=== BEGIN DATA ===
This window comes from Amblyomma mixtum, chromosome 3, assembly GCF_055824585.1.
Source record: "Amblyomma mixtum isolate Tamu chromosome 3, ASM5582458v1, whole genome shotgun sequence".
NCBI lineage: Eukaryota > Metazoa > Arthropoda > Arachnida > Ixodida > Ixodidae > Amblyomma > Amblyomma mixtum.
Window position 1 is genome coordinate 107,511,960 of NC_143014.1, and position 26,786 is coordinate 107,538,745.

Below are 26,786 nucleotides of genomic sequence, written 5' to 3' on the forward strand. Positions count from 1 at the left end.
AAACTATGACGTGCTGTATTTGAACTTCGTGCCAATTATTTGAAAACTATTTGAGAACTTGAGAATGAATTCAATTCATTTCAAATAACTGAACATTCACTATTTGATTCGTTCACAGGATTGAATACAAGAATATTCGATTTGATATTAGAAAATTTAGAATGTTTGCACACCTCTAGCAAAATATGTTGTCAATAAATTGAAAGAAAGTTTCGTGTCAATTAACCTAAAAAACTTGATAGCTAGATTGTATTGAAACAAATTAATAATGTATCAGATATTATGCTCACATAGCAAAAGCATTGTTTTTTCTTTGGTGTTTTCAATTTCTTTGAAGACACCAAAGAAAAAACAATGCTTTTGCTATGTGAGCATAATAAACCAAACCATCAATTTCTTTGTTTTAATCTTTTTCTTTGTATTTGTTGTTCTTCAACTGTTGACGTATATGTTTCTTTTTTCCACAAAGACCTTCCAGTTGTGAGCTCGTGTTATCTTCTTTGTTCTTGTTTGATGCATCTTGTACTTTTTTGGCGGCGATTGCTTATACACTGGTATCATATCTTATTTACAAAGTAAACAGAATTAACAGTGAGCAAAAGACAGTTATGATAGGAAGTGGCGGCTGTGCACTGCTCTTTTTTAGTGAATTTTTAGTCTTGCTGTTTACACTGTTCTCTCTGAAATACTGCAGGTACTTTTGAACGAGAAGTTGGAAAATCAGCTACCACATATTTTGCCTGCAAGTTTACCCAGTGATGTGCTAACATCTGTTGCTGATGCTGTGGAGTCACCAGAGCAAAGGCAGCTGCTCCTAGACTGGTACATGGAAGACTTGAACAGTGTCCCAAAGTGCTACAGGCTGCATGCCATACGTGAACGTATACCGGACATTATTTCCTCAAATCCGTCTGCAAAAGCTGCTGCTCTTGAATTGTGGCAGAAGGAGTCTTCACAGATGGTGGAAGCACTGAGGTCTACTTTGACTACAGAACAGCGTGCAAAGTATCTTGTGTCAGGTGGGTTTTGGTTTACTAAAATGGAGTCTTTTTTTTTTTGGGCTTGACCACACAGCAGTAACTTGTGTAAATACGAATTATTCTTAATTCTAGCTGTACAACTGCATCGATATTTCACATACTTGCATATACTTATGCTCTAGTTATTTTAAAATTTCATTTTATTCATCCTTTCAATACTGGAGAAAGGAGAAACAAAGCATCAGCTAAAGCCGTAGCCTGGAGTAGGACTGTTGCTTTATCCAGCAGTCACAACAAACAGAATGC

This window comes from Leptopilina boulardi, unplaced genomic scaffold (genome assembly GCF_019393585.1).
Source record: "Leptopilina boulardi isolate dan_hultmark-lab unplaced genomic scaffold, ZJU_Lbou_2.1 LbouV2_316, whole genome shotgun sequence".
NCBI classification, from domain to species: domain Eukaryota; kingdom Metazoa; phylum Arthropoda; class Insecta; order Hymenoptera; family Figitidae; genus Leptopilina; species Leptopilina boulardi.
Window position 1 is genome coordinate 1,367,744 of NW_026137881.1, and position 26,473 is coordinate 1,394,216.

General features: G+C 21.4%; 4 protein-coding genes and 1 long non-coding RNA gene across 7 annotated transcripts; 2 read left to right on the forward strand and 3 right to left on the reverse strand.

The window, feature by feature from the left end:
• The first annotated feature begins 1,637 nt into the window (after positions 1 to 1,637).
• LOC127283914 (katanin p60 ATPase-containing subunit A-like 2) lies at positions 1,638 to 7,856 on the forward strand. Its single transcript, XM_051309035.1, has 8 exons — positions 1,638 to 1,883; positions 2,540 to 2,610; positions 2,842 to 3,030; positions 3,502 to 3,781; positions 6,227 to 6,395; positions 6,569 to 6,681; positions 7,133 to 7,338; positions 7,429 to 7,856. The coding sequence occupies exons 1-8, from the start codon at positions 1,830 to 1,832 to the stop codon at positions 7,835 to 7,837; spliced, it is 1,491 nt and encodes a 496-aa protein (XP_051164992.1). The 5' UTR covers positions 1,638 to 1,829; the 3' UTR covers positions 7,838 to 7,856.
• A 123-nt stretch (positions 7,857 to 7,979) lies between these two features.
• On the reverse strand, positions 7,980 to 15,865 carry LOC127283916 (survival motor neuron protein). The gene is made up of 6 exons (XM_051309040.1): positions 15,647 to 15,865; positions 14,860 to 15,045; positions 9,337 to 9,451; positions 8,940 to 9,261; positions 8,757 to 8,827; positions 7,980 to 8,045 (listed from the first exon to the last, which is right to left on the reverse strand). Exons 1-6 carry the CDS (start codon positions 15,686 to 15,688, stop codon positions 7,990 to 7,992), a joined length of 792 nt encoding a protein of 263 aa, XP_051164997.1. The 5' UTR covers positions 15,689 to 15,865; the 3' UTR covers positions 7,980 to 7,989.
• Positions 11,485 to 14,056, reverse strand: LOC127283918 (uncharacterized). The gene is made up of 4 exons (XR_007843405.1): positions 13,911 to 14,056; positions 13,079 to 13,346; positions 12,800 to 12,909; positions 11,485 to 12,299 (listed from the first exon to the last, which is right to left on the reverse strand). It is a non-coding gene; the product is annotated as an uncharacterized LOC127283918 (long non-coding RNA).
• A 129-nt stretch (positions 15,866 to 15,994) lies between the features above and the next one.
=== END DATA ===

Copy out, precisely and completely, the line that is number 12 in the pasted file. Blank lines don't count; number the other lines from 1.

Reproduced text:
The window, feature by feature from the left end: